Albert searches for the answer in the folds of his ancient fingers. “I’ve often wondered that, Katherine. Perhaps he’d done all the great things he was capable of, and there was no point in not falling anymore.”
“The river took him away?” asks Cindy.
“The river took him away.”
Trevor returns from behind his boxes and sits on the opposite side of his wet spot. The girls kindly ignore the sudden wardrobe change and the mixed smells of urea and must arising from that area of the attic.
“So, who are you Trev?”
“I’m a chef.” The boy blinks a bit of excitement. He likes his food. This is a great bit of luck for him.
“Grandpa, do we have to go on?” Samantha moans.
“We’re in the middle of the game, Sweetie. We have to find out whose dream is the best.”
“What’s the point, though?” snipes Kat. “The water’s already halfway up the house.”
As if by command, the house wobbles right and left like a half-full bottle of soda given a nudge. The little wooden boat slides along the floor.
The Bluff family is in no mood to continue now. The little eyes around him have turned wide and red with worry, waking to the sudden realness of their situation. It is in fact Kat who whimpers the first, “Mamma.” Samantha stretches an arm around her, and they rock back and forth with the house.
Albert peeks past his son to gauge the water level. All the other houses have submitted to the tide. They are treasures at the bottom of a new sea. The dirty water swirls savage and angry eating the items fleeing for safety. Albert feels like an ant watching the water rush around a bathtub.
“Trev, go on.”
Trevor shivers a reply.
“Pat, perhaps you could go.”
“What do you want, Dad?”
“So, you’re a fireman. What would your dream be?”
“My dream would be for this damn rain to stop and everyone to be home safe and sound.”
Albert lets a sigh seep out of him. “Tanner and I, in ’54—”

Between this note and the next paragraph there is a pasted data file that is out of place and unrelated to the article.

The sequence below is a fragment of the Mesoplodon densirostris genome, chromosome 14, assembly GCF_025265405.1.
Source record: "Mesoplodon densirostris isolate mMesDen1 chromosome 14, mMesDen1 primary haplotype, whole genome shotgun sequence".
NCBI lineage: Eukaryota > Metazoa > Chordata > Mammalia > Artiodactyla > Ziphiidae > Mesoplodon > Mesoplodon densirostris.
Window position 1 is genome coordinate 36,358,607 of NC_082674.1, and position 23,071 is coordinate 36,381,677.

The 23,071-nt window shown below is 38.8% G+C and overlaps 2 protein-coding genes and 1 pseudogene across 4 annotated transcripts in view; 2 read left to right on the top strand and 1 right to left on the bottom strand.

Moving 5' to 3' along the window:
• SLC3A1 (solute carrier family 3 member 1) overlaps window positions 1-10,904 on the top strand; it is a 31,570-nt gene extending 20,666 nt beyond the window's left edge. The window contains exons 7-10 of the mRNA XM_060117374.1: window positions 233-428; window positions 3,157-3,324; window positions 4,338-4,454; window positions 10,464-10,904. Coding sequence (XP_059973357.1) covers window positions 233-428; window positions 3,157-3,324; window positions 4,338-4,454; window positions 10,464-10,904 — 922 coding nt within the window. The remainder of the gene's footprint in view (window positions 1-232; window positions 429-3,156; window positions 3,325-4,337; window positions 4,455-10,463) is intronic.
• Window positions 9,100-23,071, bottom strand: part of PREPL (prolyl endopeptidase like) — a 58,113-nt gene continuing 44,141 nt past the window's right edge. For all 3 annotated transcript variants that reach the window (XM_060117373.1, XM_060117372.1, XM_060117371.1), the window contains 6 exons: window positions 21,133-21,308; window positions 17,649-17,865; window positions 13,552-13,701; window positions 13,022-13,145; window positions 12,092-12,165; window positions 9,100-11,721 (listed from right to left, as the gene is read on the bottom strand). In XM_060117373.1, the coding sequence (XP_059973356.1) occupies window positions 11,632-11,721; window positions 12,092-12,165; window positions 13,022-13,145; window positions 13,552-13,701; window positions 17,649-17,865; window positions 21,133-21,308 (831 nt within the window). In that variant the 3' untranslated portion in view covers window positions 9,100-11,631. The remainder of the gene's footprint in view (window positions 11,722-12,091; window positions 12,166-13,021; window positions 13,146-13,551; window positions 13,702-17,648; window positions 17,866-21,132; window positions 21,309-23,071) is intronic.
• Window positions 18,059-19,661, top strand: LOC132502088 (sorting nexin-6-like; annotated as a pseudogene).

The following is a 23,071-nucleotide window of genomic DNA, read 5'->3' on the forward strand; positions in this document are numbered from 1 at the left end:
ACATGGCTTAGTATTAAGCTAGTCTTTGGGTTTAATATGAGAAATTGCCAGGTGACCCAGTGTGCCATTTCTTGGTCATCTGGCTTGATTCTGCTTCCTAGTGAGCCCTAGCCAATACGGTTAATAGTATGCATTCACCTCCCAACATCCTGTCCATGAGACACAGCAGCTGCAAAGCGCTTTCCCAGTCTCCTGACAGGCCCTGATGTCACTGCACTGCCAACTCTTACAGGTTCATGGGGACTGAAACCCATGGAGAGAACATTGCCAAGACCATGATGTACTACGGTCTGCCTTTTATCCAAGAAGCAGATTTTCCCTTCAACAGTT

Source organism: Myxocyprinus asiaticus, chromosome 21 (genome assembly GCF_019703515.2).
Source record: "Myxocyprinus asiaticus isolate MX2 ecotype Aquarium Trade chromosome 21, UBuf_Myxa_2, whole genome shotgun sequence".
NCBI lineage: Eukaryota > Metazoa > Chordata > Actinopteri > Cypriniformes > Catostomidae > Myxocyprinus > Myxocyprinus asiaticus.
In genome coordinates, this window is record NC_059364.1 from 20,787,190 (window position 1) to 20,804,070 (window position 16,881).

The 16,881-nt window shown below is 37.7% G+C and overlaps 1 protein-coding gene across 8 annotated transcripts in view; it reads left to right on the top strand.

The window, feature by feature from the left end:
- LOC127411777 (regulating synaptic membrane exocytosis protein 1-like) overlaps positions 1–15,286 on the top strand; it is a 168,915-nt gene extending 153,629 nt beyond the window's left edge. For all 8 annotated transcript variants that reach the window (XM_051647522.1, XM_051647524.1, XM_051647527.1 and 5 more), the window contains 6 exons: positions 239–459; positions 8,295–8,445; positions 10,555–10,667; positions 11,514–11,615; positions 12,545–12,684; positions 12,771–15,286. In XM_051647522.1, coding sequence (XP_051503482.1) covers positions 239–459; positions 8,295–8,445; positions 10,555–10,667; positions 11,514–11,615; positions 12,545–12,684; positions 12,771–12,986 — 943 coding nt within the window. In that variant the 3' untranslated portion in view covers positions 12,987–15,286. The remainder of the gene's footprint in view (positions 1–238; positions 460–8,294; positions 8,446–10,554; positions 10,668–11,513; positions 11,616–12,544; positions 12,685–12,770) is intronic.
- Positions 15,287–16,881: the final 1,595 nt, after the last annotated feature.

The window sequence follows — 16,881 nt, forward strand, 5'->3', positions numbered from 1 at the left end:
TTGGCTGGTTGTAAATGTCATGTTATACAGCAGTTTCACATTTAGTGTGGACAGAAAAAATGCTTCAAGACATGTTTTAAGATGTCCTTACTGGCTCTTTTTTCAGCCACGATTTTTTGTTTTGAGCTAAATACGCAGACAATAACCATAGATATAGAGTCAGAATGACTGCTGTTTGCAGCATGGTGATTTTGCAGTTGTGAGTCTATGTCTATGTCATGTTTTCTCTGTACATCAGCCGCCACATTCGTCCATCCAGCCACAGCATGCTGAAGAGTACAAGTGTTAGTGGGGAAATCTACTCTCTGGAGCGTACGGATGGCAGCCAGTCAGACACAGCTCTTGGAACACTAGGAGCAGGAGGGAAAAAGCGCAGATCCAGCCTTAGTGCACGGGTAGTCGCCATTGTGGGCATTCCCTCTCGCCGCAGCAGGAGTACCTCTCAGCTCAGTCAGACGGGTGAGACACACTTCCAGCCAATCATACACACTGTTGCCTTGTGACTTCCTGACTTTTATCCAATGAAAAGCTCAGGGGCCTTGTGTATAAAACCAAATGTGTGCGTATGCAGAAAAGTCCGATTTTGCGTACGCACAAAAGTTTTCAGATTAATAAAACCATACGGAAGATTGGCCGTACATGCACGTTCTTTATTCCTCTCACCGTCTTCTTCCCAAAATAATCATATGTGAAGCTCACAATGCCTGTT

“Enough, Dad!”
“We’re all gonna die!” Kat cries.
Hail beats against the attic. Thunder shouts foreboding. He doesn’t look out the window, but he can sense the water is rising still. Where have all those houses gone? Where are all the families? Tanner would have an answer, although Tanner has been gone so long he’s not much good for anything but anecdotes.
They all crawl away from him to join Pat at the window. No one bothers to ask about his card. What a shame. He’s been lucky enough to pull the best one: sea captain.
The water dampens his bottom and his feet. No more false alarms from Trevor’s questionable bladder.
I would dream us onto this boat.
Trevor lets out a terrified shriek; Pat holds him, then expands his grasp and pulls all his children close.
We’d sail off to all sorts of lands — fight pirates and save maidens and meet savages — just me and my trusted family. Pat would be there and the grandchildren and Pat’s Teresa, and my sweet Sylvia, and Tanner. And we’d sail into sunsets where the water looks sherbet. We’d find candy cane islands, follow treasure maps, and live out our days from adventure to adventure.
The children are all crying now. Pat breaks the glass to get access to the roof. He’s giving instructions, but Albert can’t follow them. His story shouts over the rest.
Perhaps we can all shrink down, ride the waves out and explore a new world. It would be just like the stories. And we’d find Sylvia along the way. And Teresa. And Tanner. There’d be no more need to cry then, we’d all be together and it would all turn out alright. After every adventure, we’d all come back together. And just sail on again. Tanner would captain; I would steer. Just over the horizon would be the next adventure. We could go on like that forever.
He would win the game with that one if they would only vote. But instead Patrick is pulling them out, one by one, and loading them on to the roof to watch the last few minutes before the storm overtakes them.
He is the last to go. The floor of the attic is full of floating memories, soaked through and sinking. The game cards sit atop the water, all face down. Photos and love letters also bob to the surface, looking set to survive. Albert looks around for his little wooden Dream Boat.
And surprise, it floats.